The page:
Shared learning database

Alderley Edge School for Girls
Published date:
July 2016

Sun exposure is a normal and enjoyable part of everyday life. Some sun is good as it is needed to form vitamin D. There are also risks arising from being out in the sun’s rays as they can damage the skin causing sunburn and in the longer term skin cancer.

The health and wellbeing of the girls at Alderley Edge School for Girls is very important to us and for this reason we developed a sunlight exposure policy. This has been implemented in the junior school and in light of the newly published NICE guidance on the benefits and risk of sunlight exposure, has been updated to become a sunlight exposure policy for implementation across the whole school.

Guidance the shared learning relates to:
Does the example relate to a general implementation of all NICE guidance?
Does the example relate to a specific implementation of a specific piece of NICE guidance?


Aims and objectives

NICE’s published guideline on sunlight exposure highlights that : “Managers and staff in early years, education and leisure environments could develop a policy on how to protect children and young people’s skin when they are outside for more than a brief period in strong sunlight. This includes those working in preschool settings, primary and secondary schools.”

In light of this and advice on the Cancer Research UK website, we developed a policy to ensure we raise awareness of this issue and to protect the health and wellbeing of the girls attending this school and that of their families and carers.

Reasons for implementing your project

The health and wellbeing of the girls attending Alderley Edge School for Girls is always of paramount importance to the school and for this reason Personal Social Health Education (PSHE) lessons are planned to ensure public health messages are embedded. We always endeavour to update our policies and practices in line with current guidelines.

The demographic of our pupils is very varied with girls attending from various different ethnic backgrounds. This means that tailoring the messages about sunlight exposure to meet differing needs is important. Many of our pupils travel to warmer countries with their families and/or carers during term holidays and as such it is very important that we help to raise awareness of both the benefits and risks of sunlight exposure.

It is good practice to have a school sun protection policy and upon becoming aware of the development of this NICE guideline we reviewed and updated our policy.

How did you implement the project

The Head of the Junior School along with the Deputy Head, drafted a policy on sun protection taking into account NICE’s guideline on skin cancer prevention using cancer research UK’s guideline on developing such a policy. This was signed off and implemented successfully throughout the junior school. Once signed off, the policy was sent out to parents/carers as it actively asks them to help (please see supporting material).

At the start of the summer term in April, we sent out a reminder letter to all parents reminding them about the policy and asking that girls were sent into school with protective clothing, applied sunscreen and a named bottle of sunscreen. There was also a permission slip for girls in our early years asking for permission to apply sunscreen if necessary.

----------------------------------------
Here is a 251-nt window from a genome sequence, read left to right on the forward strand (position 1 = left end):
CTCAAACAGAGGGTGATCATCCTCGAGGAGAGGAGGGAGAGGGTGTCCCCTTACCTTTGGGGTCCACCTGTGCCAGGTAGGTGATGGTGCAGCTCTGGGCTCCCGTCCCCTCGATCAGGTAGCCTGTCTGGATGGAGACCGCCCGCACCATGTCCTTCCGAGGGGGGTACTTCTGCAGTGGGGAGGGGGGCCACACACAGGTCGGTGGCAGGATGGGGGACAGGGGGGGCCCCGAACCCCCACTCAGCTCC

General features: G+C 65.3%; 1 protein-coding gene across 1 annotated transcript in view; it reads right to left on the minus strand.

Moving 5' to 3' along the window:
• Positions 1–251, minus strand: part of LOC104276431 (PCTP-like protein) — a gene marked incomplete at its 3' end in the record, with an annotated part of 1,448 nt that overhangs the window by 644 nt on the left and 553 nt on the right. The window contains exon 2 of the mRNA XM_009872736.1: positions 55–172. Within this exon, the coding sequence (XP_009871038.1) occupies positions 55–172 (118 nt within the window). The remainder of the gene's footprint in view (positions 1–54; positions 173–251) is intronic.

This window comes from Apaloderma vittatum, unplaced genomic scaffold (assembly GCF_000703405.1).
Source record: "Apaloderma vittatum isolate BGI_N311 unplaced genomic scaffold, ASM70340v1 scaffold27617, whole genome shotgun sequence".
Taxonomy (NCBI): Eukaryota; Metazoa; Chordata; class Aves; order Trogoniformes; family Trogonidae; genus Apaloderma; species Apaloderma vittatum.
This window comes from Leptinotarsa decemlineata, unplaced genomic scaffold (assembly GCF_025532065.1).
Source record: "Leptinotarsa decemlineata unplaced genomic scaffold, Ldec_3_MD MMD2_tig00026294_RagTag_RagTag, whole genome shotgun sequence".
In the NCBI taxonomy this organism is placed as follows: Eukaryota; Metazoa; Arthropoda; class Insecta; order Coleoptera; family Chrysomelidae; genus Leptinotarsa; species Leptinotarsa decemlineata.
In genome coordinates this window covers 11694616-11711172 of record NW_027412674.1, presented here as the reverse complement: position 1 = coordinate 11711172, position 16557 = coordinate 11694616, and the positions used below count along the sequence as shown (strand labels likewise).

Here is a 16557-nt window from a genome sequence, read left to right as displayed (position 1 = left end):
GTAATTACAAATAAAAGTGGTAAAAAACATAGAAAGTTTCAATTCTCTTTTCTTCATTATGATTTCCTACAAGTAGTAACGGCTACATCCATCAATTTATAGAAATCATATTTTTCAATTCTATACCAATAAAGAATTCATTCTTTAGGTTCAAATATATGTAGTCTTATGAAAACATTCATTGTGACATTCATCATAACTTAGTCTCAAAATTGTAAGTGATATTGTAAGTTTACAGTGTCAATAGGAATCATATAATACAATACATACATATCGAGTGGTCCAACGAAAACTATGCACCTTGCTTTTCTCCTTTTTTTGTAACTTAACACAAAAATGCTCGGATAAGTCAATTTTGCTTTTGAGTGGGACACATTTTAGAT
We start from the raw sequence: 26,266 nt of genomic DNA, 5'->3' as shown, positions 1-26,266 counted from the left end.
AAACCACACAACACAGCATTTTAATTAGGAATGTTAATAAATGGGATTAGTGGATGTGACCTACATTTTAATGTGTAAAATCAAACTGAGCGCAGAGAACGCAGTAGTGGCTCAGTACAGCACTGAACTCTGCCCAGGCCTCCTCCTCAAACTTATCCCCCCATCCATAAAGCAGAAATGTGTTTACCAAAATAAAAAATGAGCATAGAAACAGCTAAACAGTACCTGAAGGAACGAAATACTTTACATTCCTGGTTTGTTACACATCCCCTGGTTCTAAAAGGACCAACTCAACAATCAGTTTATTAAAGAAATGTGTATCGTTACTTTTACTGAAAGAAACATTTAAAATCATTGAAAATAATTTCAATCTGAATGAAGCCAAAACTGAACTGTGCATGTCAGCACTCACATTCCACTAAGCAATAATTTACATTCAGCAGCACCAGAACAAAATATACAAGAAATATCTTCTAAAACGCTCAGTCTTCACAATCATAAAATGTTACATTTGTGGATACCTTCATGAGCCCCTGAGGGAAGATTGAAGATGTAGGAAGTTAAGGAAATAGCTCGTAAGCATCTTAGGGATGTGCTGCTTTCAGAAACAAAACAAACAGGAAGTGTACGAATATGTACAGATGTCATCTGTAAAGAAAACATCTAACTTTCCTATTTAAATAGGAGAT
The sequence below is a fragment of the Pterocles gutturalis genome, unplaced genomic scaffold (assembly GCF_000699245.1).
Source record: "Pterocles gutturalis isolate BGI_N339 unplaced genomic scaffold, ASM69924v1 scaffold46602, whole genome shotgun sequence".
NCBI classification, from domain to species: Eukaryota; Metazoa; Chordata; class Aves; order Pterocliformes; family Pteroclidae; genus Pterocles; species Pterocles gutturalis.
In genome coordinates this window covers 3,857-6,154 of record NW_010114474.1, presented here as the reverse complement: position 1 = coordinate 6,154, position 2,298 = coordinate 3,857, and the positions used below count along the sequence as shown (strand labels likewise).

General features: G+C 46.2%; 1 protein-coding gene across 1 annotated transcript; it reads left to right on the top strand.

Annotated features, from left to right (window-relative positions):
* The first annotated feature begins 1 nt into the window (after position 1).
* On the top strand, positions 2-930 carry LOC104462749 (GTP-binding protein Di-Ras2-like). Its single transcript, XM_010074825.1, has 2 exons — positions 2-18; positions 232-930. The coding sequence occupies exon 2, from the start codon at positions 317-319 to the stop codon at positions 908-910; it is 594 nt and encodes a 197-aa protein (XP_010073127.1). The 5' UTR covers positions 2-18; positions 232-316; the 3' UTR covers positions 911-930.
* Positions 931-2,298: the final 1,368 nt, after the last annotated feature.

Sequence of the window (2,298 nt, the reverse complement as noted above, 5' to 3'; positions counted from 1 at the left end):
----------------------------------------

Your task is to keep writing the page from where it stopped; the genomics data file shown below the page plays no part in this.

For girls in year 3 and above, we ask that parents/carers sign the correct page in their daughter’s planner to give this permission. We did not encounter any barriers or resistance to this new policy. On publication of NICE’s guideline on sunlight exposure we recognised the importance of highlighting both the benefits and risks of sunlight exposure and so we updated the policy to reflect the recommendations in the new guideline. We have also updated lesson plans for our PHSE lessons covering this topic so that they now cover both the benefits and risks.

Key findings

We have very positive feedback from the Senior Management Team as well as the teaching staff on the updated policy. As a direct result of the new guidelines we have updated our in school sun protection screen from factor 25 to 30. As a school we are also now aware of the importance of educating children, not only on the safety aspects of sunlight exposure, but also on the benefits.

We have also made this a school-wide policy as opposed to just a junior school policy – reinforcing its importance.

Results on the effects of this policy on behaviour will be seen in time. Evaluating the effectiveness of such a policy is a challenge and would require pre and post implementation surveys in addition to assessing behaviours over time. This is not something the school are able to resource. We believe the children and their families have a better understanding of the benefits and risks of sunlight exposure as a direct result of updating and implementing this policy.

Key learning points

As a school we would definitely reinforce the importance of having a sunlight exposure policy. We feel that it is our duty to educate children using credible guidelines and therefore looking after the health and wellbeing of the girls attending Alderley Edge School for Girls. These guidelines are applicable to any school setting and a key learning point for schools is that NICE guidance is of relevance to them.

Integrating into PSHE lessons to reinforce policy messages is a key learning point that other schools may take from this work.

Sending the policy home and asking for signed slips makes sure that the knowledge is transferred to children’s families and another key learning point.

Contact details

Chloe Biesty
Deputy Headteacher
Alderley Edge School for Girls

Is the example industry-sponsored in any way?